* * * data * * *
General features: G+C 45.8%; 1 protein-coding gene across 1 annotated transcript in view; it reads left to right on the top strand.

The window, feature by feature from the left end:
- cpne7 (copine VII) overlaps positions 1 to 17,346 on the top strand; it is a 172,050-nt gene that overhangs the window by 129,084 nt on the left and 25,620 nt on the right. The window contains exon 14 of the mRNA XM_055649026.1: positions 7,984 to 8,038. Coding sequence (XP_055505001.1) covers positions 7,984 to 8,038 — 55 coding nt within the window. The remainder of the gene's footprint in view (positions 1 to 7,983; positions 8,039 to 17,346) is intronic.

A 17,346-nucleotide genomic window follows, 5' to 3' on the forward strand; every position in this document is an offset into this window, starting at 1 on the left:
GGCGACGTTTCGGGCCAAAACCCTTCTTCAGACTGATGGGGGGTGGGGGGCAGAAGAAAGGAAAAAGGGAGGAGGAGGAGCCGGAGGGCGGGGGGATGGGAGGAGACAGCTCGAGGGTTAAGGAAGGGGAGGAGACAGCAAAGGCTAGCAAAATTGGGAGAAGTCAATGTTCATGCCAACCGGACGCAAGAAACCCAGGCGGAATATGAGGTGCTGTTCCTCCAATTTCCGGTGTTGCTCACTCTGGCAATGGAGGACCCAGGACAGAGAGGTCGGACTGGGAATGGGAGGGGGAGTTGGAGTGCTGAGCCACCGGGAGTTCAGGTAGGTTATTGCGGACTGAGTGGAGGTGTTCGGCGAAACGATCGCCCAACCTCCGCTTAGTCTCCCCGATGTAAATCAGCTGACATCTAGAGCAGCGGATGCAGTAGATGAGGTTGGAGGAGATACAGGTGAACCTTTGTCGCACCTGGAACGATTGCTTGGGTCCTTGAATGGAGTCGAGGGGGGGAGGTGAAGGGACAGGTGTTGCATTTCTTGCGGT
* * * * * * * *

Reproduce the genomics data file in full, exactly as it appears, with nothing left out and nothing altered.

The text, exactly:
General features: G+C 45.8%; 1 protein-coding gene across 1 annotated transcript in view; it reads left to right on the top strand.

The window, feature by feature from the left end:
- cpne7 (copine VII) overlaps positions 1 to 17,346 on the top strand; it is a 172,050-nt gene that overhangs the window by 129,084 nt on the left and 25,620 nt on the right. The window contains exon 14 of the mRNA XM_055649026.1: positions 7,984 to 8,038. Coding sequence (XP_055505001.1) covers positions 7,984 to 8,038 — 55 coding nt within the window. The remainder of the gene's footprint in view (positions 1 to 7,983; positions 8,039 to 17,346) is intronic.

A 17,346-nucleotide genomic window follows, 5' to 3' on the forward strand; every position in this document is an offset into this window, starting at 1 on the left:
GGCGACGTTTCGGGCCAAAACCCTTCTTCAGACTGATGGGGGGTGGGGGGCAGAAGAAAGGAAAAAGGGAGGAGGAGGAGCCGGAGGGCGGGGGGATGGGAGGAGACAGCTCGAGGGTTAAGGAAGGGGAGGAGACAGCAAAGGCTAGCAAAATTGGGAGAAGTCAATGTTCATGCCAACCGGACGCAAGAAACCCAGGCGGAATATGAGGTGCTGTTCCTCCAATTTCCGGTGTTGCTCACTCTGGCAATGGAGGACCCAGGACAGAGAGGTCGGACTGGGAATGGGAGGGGGAGTTGGAGTGCTGAGCCACCGGGAGTTCAGGTAGGTTATTGCGGACTGAGTGGAGGTGTTCGGCGAAACGATCGCCCAACCTCCGCTTAGTCTCCCCGATGTAAATCAGCTGACATCTAGAGCAGCGGATGCAGTAGATGAGGTTGGAGGAGATACAGGTGAACCTTTGTCGCACCTGGAACGATTGCTTGGGTCCTTGAATGGAGTCGAGGGGGGGAGGTGAAGGGACAGGTGTTGCATTTCTTGCGGT